Where you find the version number will vary based on the game or on the platform used to access a game. For example, recent game consoles often allow users to inspect a game file’s technical information, and the version number may be included in that type of information screen. So if you are using a recent game console, the console’s instruction manual may provide guidance on how to access that type of information about a game file. Another place you might find the version number is somewhere on a game’s start or title screen, though not all games display the version information there.

Publisher Element

Include a video game’s developer and publisher in the Publisher element of your entry. There are two reasons for including the developer in the Publisher element. First, a video game’s in-game credits or physical box might not make it clear how much input the game’s publisher also had in creating the creative elements of a game. 1 So including the game developer’s name and the publisher’s name together in the Publisher element eliminates any possible confusion about a publisher’s role. Second, it may be difficult to determine who is the publisher and who is the developer of a game when you are looking at the game. It’s possible that you might find text that says “Developed by” or “Published by” in a few different places: on the video game’s physical disc, on the back of its box, in its instruction booklet or manual, in the in-game start or title screen, in the in-game credits, and so on. However, some games, particularly ones that were created many years ago, may not include such identifying text. So including both names in the Publisher element eliminates the need for any guesswork.

If a game is developed and published by the same company, only one name would need to be included in the Publisher element, and if the developer and publisher are not the same company, separate the names with a slash.

Here is an entry for a game that was developed and published by the same company (Cyan):

Firmament . Cyan, 2023. Microsoft Windows game.

Here is an entry for a game that has a different developer and publisher (Next Level Games is the developer and Nintendo is the publisher):

Luigi’s Mansion 3 . Directed by Bryce Holliday, Next Level Games / Nintendo, 2019. Nintendo Switch game.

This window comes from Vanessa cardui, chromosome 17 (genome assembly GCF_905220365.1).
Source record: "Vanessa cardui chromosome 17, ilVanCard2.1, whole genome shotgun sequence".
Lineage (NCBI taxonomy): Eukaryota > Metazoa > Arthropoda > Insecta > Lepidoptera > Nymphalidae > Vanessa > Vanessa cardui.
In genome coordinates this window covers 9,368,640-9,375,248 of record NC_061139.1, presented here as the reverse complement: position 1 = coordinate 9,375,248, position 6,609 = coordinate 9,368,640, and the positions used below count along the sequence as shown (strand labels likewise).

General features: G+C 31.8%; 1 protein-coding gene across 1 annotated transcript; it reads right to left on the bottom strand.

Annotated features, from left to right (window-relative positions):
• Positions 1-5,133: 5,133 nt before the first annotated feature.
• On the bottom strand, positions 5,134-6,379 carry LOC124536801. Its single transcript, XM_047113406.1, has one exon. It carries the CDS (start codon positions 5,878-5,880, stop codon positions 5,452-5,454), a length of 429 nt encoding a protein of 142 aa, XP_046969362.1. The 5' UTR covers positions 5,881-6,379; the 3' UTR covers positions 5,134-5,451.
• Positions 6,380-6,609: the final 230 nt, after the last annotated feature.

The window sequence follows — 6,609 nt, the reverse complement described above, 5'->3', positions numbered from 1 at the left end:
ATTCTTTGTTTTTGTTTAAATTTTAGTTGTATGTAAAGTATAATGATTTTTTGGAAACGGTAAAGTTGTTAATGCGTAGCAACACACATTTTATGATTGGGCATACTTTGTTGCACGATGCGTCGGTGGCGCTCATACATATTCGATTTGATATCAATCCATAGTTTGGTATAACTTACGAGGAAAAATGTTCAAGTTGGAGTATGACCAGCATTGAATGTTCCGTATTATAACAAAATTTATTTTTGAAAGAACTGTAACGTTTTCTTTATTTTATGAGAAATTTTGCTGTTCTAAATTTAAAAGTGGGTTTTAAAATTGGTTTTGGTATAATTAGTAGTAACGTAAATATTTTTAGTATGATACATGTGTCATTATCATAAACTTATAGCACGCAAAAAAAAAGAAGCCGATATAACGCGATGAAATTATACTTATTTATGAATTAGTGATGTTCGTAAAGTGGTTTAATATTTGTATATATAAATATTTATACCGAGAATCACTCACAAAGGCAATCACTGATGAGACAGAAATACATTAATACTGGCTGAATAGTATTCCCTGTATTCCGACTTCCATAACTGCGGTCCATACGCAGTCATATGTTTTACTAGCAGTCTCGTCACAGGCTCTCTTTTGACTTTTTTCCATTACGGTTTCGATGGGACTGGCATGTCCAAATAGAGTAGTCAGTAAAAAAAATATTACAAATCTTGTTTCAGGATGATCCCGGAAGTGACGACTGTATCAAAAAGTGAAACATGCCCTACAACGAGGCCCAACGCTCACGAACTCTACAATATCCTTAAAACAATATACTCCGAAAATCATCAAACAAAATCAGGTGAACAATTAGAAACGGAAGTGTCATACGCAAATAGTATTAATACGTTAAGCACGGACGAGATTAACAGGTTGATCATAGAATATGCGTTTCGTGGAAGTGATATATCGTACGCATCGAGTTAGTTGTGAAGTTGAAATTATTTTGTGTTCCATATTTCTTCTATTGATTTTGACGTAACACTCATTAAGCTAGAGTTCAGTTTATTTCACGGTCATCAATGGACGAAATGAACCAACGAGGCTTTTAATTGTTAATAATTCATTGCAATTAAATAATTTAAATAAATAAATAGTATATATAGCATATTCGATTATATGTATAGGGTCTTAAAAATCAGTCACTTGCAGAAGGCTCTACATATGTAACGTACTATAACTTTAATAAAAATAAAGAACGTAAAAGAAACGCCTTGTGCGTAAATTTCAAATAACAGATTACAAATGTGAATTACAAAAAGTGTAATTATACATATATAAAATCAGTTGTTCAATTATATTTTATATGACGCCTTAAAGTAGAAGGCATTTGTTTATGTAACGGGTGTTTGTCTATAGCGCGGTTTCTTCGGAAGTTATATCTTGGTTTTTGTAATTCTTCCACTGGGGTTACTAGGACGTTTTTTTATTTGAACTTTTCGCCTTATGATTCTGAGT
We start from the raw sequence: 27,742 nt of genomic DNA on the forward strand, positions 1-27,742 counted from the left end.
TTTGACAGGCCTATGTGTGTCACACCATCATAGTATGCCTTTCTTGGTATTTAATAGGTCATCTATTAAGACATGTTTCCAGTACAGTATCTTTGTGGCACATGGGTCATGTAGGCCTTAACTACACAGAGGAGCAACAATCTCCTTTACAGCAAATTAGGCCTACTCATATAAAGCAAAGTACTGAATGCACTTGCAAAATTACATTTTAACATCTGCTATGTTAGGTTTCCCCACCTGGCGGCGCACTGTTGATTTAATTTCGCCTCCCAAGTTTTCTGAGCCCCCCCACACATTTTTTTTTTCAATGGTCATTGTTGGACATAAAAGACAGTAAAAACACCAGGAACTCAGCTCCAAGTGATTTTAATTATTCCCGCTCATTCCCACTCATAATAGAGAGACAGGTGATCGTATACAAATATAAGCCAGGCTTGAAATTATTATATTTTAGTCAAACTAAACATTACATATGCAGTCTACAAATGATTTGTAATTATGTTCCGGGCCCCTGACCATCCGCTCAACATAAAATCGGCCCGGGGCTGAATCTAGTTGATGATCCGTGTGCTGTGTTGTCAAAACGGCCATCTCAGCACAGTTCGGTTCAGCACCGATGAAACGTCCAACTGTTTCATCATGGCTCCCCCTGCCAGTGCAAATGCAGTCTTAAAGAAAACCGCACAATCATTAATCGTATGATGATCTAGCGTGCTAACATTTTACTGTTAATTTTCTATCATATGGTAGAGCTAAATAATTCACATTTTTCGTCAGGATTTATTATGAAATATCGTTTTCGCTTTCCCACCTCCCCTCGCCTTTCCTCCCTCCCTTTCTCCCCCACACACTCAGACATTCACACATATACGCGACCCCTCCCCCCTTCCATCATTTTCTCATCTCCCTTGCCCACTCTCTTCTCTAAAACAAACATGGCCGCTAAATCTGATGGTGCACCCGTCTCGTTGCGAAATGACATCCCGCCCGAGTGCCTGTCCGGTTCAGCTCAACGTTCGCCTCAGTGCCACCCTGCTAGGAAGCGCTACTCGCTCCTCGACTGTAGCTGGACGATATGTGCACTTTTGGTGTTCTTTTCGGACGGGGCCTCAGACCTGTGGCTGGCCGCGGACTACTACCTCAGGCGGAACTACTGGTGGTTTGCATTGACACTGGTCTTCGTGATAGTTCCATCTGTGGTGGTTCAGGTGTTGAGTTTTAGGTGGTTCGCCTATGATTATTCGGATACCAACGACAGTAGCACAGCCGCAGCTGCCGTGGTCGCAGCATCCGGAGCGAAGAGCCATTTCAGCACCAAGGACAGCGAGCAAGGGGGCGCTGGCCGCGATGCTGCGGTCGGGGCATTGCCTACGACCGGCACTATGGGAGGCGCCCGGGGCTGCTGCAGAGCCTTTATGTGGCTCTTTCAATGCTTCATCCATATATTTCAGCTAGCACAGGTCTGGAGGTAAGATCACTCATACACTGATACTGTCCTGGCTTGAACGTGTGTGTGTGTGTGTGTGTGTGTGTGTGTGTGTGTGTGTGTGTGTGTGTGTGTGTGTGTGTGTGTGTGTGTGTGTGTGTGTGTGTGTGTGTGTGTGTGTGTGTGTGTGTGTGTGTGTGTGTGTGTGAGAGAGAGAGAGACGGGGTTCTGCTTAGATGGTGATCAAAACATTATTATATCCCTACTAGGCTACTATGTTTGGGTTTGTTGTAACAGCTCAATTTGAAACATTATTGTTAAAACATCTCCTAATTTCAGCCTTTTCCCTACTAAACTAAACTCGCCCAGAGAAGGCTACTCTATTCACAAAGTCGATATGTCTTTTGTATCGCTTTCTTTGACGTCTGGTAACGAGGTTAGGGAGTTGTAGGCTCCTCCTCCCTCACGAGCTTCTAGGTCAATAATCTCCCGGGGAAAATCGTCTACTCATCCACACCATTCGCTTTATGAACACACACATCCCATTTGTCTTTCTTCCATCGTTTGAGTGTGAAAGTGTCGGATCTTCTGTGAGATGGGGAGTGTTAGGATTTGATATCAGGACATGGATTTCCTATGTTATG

Some games may display the name of the developer or publisher near the name of its game engine, which “is a specialized piece of software that allows a development studio to combine all of their work into a finished product” (Martin).  In MLA style, you should not include the software that a work is built with or runs on in your works-cited-list entry, so the game engine name should not be included in your entry. If you are unsure whether a name is for a game engine or publisher, you may need to do a Google search to check. If the game engine was relevant to your discussion of the work, you could include that information in the body of your essay or in a note.

Publication Date Element

Include the year that the video game was published. Similar to the name of the game developer or publisher, you may find the publication date for a game in several different locations, such as the game’s physical disc or cartridge, on the back of its box, in its instruction booklet or manual, in the in-game start or title screen, or in the in-game credits.

Final Supplemental Element

Identify the platform you play a video game on (e.g., Sony PlayStation 5, Nintendo Switch, Windows PC, etc.) in the final supplemental element of your entry. That information is important in identifying the game that you are citing, since some games are released on multiple platforms simultaneously. Even if a game is exclusive to one platform when it is first released, games can be ported to different platforms later, so it is helpful to identify the platform even in those cases.